The output of the computed PCA was suppressed by no.output=TRUE. To better understand the above figure, take a look at the PCA results, where two components have been extracted:
pca_item_reli

Beside that, many functions – especially the table output functions – got new parameters to change the appearance of the output (amount of digits, including NA’s, additional information in tables etc.). Refer to the package news to get a complete overview of what was changed since the last version.

The latest developer build can be found on github.

Developer snapshots of #sjPlot-package now on #Github #rstats

Finally, I managed to setup a GitHub repository. From now on, the latest developer snapshot of my sjPlot-package will be published right here: https://github.com/sjPlot/devel.

Please post issues there, download the latest developer build for testing purposes or help developing the wiki-page with examples for package usage etc.

Btw, if somebody knows, why I can’t get GitHub running with RStudio, let me know… I always get this issue, which was already reported by other users. Currently, I’m using the GitHub.app to commit changes.

Beautiful table outputs in R, part 2 #rstats #sjPlot

First of all, I’d like to thank my readers for the lots of feedback on my last post on beautiful outputs in R. I tried to consider all suggestions, updated the existing table-output-functions and added some new ones, which will be described in this post. The updated package is already available on CRAN.

This posting is divided in two major parts:

  1. the new functions are described, and
  2. the new features of all table-output-functions are introduced (including knitr-integration and office-import)

Read on …

Simply creating various scatter plots with ggplot #rstats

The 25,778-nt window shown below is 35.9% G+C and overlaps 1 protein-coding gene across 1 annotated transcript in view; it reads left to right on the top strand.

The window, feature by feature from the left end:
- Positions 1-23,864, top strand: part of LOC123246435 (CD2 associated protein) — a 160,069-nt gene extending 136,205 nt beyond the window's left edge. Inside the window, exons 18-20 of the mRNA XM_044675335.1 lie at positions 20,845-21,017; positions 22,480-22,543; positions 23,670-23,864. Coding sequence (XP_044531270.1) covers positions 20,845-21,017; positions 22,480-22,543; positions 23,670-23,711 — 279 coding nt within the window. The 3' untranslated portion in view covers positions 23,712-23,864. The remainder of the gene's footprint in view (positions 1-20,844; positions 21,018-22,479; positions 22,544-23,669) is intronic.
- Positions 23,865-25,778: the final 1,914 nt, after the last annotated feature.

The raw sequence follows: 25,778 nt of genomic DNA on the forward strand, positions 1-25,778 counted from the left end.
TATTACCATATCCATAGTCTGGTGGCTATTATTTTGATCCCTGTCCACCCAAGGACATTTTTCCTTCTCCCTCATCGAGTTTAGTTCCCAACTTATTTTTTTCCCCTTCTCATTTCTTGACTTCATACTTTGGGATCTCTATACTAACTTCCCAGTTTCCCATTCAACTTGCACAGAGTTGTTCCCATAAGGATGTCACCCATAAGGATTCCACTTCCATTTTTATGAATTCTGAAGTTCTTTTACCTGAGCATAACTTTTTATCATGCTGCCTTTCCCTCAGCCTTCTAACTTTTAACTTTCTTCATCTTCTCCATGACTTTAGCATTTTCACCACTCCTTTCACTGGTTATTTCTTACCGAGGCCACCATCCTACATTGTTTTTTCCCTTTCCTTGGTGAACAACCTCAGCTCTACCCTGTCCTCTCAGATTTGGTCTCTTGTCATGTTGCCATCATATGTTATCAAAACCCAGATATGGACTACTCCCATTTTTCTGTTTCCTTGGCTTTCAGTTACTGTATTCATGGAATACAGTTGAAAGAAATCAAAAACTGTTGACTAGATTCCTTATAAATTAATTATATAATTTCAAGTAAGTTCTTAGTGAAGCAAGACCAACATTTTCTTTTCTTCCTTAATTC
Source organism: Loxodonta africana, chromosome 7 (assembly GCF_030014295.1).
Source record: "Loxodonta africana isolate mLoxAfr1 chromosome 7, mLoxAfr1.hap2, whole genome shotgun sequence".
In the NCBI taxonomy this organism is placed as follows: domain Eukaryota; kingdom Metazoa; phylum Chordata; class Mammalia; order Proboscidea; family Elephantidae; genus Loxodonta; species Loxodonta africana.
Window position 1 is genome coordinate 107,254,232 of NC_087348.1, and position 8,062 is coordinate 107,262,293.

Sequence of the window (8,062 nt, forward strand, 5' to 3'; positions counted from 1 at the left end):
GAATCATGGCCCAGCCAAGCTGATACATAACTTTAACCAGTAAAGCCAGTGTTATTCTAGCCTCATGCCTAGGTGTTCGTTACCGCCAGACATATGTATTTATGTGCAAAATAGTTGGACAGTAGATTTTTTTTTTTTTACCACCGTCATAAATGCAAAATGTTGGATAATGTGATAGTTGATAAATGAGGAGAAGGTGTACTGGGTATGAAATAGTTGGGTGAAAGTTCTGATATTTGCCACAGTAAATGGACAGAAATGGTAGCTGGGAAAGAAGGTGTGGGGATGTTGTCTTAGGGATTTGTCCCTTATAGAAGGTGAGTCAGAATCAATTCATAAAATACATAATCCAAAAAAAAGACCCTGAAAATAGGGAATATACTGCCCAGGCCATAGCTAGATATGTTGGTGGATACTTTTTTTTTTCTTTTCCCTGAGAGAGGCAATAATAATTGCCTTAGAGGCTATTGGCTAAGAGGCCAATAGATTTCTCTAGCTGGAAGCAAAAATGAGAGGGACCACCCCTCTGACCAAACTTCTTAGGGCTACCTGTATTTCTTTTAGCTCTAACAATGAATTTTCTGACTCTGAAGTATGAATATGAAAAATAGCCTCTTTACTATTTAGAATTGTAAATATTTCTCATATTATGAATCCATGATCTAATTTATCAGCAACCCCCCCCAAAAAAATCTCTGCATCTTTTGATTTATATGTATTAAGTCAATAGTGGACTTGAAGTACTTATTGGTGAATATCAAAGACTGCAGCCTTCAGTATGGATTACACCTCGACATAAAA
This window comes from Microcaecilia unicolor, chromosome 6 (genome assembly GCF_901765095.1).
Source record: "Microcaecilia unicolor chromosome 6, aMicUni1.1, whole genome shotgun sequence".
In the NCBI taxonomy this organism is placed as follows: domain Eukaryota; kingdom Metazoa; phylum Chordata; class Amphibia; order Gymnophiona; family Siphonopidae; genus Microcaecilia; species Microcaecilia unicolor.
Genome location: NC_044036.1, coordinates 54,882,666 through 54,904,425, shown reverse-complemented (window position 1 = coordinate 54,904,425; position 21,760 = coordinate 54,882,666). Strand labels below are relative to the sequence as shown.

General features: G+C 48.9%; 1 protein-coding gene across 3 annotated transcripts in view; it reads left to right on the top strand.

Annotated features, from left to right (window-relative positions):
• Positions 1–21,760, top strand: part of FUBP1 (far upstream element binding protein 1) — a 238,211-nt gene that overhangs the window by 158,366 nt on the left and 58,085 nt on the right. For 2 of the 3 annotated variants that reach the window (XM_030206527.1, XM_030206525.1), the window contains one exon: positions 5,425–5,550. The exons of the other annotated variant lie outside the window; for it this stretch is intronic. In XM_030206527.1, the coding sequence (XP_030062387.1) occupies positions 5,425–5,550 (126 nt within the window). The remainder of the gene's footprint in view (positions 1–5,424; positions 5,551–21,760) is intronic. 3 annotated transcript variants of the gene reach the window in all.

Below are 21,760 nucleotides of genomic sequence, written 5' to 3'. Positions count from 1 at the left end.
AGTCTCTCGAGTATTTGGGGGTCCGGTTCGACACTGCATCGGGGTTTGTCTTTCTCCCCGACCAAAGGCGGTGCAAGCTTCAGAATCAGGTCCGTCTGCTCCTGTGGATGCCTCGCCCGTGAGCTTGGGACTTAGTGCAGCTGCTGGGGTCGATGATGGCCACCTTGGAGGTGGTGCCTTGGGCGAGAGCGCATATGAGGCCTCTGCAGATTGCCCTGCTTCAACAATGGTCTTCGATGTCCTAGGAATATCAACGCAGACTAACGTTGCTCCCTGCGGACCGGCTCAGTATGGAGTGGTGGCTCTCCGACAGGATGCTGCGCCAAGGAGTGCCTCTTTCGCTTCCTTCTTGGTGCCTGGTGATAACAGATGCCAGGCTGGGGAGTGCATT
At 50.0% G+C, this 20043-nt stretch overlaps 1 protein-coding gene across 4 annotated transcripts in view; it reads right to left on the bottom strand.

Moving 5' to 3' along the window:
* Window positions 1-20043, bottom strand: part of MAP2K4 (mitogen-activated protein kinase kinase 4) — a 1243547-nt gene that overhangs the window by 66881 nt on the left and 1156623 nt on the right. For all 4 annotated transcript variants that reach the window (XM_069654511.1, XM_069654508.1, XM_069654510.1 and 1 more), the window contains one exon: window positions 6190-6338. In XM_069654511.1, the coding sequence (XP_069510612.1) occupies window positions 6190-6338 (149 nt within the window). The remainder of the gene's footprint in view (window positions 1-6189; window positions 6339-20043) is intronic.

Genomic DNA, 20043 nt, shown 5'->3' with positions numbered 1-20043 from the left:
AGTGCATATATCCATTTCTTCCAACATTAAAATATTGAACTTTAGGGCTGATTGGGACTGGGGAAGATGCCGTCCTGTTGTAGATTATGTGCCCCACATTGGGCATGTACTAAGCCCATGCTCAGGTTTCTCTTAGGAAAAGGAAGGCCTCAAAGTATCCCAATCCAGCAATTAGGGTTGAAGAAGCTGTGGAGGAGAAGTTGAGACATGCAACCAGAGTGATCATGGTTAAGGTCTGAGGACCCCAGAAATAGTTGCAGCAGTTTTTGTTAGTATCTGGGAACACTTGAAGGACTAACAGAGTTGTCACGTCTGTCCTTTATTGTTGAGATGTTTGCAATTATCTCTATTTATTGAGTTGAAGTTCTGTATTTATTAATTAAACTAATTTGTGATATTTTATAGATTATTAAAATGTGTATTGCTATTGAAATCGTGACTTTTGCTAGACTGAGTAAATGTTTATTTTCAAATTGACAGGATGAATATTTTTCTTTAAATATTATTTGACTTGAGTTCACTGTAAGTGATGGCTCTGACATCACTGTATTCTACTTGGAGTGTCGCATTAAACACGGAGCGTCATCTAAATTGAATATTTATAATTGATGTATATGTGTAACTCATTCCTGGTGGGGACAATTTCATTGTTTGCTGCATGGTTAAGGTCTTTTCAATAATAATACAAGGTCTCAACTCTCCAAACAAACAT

Inspired by these two postings, I thought about including a function in my package for simply creating scatter plots.

In my package, there’s a function called sjp.scatter for creating scatter plots. To reproduce these examples, first load the package and then attach the sample data set:

data(efc)

The simplest function call is by just providing two variables, one for the x- and one for the y-axis:

sjp.scatter(efc$c160age, efc$e17age)

which plots following graph:
sct_01

If you have continuous variables with a larger scale, you shouldn’t have problems with overplotting or overlaying dots. However, this problem usually occurs, if you have variables with just a few categories (factor levels). The function automatically estimates the amount of overlaying dots and then automatically jitters them, like in following example, which also includes a marginal rug-plot:

sjp.scatter(efc$e16sex,efc$neg_c_7, efc$c172code, showRug=TRUE)

sct_02

The same plot, when auto-jittering is turned off, would look like this:

sjp.scatter(efc$e16sex,efc$neg_c_7, efc$c172code,
            showRug=TRUE, autojitter=FALSE)

sct_03

You can also add a grouping variable. The scatter plot is then “divided” into as many groups as indicated by the grouping variable. In the next example, two variables (elder’s and carer’s age) are grouped by different dependency levels of the elderly. Additionally, a fitted line for each group is plotted:

sjp.scatter(efc$c160age,efc$e17age, efc$e42dep, title="Scatter Plot",
            legendTitle=sji.getVariableLabels(efc)['e42dep'],
            legendLabels=sji.getValueLabels(efc)[['e42dep']],
            axisTitle.x=sji.getVariableLabels(efc)['c160age'],
            axisTitle.y=sji.getVariableLabels(efc)['e17age'],
            showGroupFitLine=TRUE)

sct_04